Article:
NIEHS is unusual among National Institutes of Health (NIH) institutes and centers in having an Office of Science Education and Diversity (OSED). According to OSED Director Ericka Reid, Ph.D., her office supports a diverse environmental health workforce as called for in the NIEHS Strategic Plan 2018-2023. Activities include outreach, information sharing, and providing access to opportunities.
As part of our series on NIEHS efforts toward racial equity, this month we take a close look at how OSED helps the institute achieve its strategic goal by connecting with elementary students up to postgraduate trainees.
College juniors and seniors, selected through a competitive process, conduct paid research at the institute and get an inside look at scientific careers. Recruiting focuses on historically black colleges and universities (HBCUs), as well as underrepresented groups at nearby universities, Reid explained.
Normally, students — who work with a mentor and lead researcher — arrive in the summer for full-time laboratory research. During the academic year, they work part-time, culminating in presentations to the entire institute.
Lab work is complemented by a series of seminars on leadership, emerging research areas, peer mentoring, articulating accomplishments, and applying to graduate and medical schools.
As with so much in 2020, this year’s program was different.
NSCP Coordinator and OSED Undergraduate Research Training Program Manager Suchandra Bhattacharjee, Ph.D., said that this year’s program cycle began in fall, after a summer spent reworking the plan.
“Launching NSCP in a virtual format meant treading in uncharted territory,” she said. “But we’ve had incredible support from leadership and mentors, and the scholars were enthusiastic, saying they would do it all over again!” See the current scholars in the slideshow below.
The fall connection wrapped up with a three-minute talk competition on Nov. 20 (see second sidebar).
HBCU-Connect is a new OSED program targeting freshmen and sophomores at local HBCUs to build their awareness of NIEHS and environmental health careers. “We can expand the pipeline by feeding into it sooner,” Reid explained.
Students will be encouraged to learn more about NIEHS through information sessions, shadow researchers during spring break, and apply to the Summer Internship Program. “That way, they would already know about NSCP and be prepping for it,” she continued.
Nearby North Carolina Central University (NCCU) is slated to be the first connection, launching in spring of 2021. “We would have launched this fall, with tours by freshman and sophomore students and faculty, and meetings with current scholars and postbacs,” Reid said, referring to postbaccalaureate fellows.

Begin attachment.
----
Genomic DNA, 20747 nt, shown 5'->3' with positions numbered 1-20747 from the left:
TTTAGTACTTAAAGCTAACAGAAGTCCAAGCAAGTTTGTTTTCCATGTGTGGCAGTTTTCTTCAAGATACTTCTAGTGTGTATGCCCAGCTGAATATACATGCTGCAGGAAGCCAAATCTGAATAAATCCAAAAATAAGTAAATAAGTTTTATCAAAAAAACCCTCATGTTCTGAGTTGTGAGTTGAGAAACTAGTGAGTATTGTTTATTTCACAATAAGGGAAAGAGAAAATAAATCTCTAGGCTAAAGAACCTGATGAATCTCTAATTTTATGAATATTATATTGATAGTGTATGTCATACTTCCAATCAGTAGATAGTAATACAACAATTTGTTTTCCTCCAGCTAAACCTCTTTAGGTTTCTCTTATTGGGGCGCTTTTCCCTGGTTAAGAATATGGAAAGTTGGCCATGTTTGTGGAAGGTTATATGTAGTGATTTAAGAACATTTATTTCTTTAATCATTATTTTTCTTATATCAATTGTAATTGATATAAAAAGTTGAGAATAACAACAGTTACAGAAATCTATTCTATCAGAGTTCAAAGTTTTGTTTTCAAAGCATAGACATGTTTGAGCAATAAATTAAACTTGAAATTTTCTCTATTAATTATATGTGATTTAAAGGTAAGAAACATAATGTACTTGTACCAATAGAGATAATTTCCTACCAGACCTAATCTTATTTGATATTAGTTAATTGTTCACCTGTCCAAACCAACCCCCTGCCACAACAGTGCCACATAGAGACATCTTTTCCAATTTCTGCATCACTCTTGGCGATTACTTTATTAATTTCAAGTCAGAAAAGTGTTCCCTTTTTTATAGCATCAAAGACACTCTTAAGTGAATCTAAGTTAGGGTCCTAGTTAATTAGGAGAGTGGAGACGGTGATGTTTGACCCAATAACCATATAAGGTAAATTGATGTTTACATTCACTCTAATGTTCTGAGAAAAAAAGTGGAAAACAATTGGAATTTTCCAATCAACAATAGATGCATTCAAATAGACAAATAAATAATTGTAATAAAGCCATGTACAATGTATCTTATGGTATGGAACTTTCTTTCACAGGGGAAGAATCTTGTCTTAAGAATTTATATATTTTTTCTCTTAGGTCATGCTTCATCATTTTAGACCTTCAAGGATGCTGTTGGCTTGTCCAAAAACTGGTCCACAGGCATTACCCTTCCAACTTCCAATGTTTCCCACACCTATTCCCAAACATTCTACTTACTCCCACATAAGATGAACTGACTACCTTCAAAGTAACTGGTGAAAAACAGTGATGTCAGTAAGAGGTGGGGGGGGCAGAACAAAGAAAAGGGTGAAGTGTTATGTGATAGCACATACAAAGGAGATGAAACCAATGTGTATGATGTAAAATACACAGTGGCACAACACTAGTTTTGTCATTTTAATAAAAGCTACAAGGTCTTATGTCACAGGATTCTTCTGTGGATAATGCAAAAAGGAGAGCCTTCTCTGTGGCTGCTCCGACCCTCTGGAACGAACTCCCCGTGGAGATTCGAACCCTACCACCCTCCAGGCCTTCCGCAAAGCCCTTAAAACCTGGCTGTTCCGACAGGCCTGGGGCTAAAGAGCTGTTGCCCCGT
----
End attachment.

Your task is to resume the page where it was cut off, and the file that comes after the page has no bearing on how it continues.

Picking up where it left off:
Reid has long conducted outreach by attending meetings of the Society for Advancement of Chicanos/Hispanics and Native Americans in Science; the Annual Biomedical Research Conference for Minority Students; Society of Toxicology (SOT) conferences; and other events.
The first two groups register several thousand participants for their annual meetings, more than 900 of whom are students, according to Reid. She promotes environmental health, internships, fellowships, and other opportunities at the institute.
In 2019, partnership with the SOT Committee on Diversity Initiatives led to the first NIEHS/SOT Undergraduate Scholar, chosen from among the NSCP participants. Mentored by an NIEHS scientist who is also an SOT member, the scholar presents a poster at the annual conference. This year’s NIEHS/SOT Scholar, Jadesola Oladosu, hails from NCCU. She is mentored by Sue Fenton, Ph.D., whom NIH named an outstanding mentor earlier this year.
Reaching outward and inward
- School partnerships include visits to classrooms by NIEHS Speakers Bureau volunteers, teacher workshops, and multiyear partnerships with specific schools, especially those with underserved populations. Huei-Chen Lee, Ph.D., coordinates K-12 science education.
- The Diversity Speaker Series hosts talks by scientists and other professionals from underrepresented groups emphasized by the NIH Office of Equity, Diversity, and Inclusion — women; sex and gender minorities; people with disabilities; and African Americans, Hispanics, Native Americans, and Asian and Pacific Islanders.
- Internal efforts include NIEHS intranet pages on equity, diversity and inclusion, as well as a blog on related topics.